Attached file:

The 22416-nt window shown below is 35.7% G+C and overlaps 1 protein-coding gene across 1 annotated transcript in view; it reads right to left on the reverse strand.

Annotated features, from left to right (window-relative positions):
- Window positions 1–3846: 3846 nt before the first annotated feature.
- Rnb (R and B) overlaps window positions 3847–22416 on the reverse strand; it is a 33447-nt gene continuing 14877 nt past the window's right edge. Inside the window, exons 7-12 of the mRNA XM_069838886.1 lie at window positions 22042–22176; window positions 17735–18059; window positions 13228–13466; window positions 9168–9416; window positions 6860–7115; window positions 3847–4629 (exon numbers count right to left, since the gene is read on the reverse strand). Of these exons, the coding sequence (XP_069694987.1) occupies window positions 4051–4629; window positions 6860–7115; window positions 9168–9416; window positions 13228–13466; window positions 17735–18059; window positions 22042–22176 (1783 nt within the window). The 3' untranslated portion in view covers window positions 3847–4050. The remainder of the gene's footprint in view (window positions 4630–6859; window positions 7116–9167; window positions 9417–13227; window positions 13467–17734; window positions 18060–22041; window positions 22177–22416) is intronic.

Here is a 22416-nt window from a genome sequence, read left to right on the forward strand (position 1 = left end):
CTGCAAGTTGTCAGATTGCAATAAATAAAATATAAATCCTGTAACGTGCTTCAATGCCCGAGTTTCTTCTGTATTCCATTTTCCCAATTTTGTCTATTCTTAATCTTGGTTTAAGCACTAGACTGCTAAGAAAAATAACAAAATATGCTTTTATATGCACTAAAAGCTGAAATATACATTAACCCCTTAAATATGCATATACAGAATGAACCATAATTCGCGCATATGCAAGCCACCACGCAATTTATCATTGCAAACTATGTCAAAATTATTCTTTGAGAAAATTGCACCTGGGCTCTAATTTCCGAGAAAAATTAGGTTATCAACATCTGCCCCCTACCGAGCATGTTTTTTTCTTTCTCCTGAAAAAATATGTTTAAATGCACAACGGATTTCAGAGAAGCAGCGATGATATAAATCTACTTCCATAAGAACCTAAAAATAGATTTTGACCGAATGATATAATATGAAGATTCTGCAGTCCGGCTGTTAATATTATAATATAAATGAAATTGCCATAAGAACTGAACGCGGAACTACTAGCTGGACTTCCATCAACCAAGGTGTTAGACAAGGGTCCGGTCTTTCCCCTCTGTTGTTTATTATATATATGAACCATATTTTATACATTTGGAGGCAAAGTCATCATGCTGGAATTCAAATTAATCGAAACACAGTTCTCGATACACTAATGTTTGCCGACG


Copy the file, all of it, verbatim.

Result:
The 22416-nt window shown below is 35.7% G+C and overlaps 1 protein-coding gene across 1 annotated transcript in view; it reads right to left on the reverse strand.

Annotated features, from left to right (window-relative positions):
- Window positions 1–3846: 3846 nt before the first annotated feature.
- Rnb (R and B) overlaps window positions 3847–22416 on the reverse strand; it is a 33447-nt gene continuing 14877 nt past the window's right edge. Inside the window, exons 7-12 of the mRNA XM_069838886.1 lie at window positions 22042–22176; window positions 17735–18059; window positions 13228–13466; window positions 9168–9416; window positions 6860–7115; window positions 3847–4629 (exon numbers count right to left, since the gene is read on the reverse strand). Of these exons, the coding sequence (XP_069694987.1) occupies window positions 4051–4629; window positions 6860–7115; window positions 9168–9416; window positions 13228–13466; window positions 17735–18059; window positions 22042–22176 (1783 nt within the window). The 3' untranslated portion in view covers window positions 3847–4050. The remainder of the gene's footprint in view (window positions 4630–6859; window positions 7116–9167; window positions 9417–13227; window positions 13467–17734; window positions 18060–22041; window positions 22177–22416) is intronic.

Here is a 22416-nt window from a genome sequence, read left to right on the forward strand (position 1 = left end):
CTGCAAGTTGTCAGATTGCAATAAATAAAATATAAATCCTGTAACGTGCTTCAATGCCCGAGTTTCTTCTGTATTCCATTTTCCCAATTTTGTCTATTCTTAATCTTGGTTTAAGCACTAGACTGCTAAGAAAAATAACAAAATATGCTTTTATATGCACTAAAAGCTGAAATATACATTAACCCCTTAAATATGCATATACAGAATGAACCATAATTCGCGCATATGCAAGCCACCACGCAATTTATCATTGCAAACTATGTCAAAATTATTCTTTGAGAAAATTGCACCTGGGCTCTAATTTCCGAGAAAAATTAGGTTATCAACATCTGCCCCCTACCGAGCATGTTTTTTTCTTTCTCCTGAAAAAATATGTTTAAATGCACAACGGATTTCAGAGAAGCAGCGATGATATAAATCTACTTCCATAAGAACCTAAAAATAGATTTTGACCGAATGATATAATATGAAGATTCTGCAGTCCGGCTGTTAATATTATAATATAAATGAAATTGCCATAAGAACTGAACGCGGAACTACTAGCTGGACTTCCATCAACCAAGGTGTTAGACAAGGGTCCGGTCTTTCCCCTCTGTTGTTTATTATATATATGAACCATATTTTATACATTTGGAGGCAAAGTCATCATGCTGGAATTCAAATTAATCGAAACACAGTTCTCGATACACTAATGTTTGCCGACG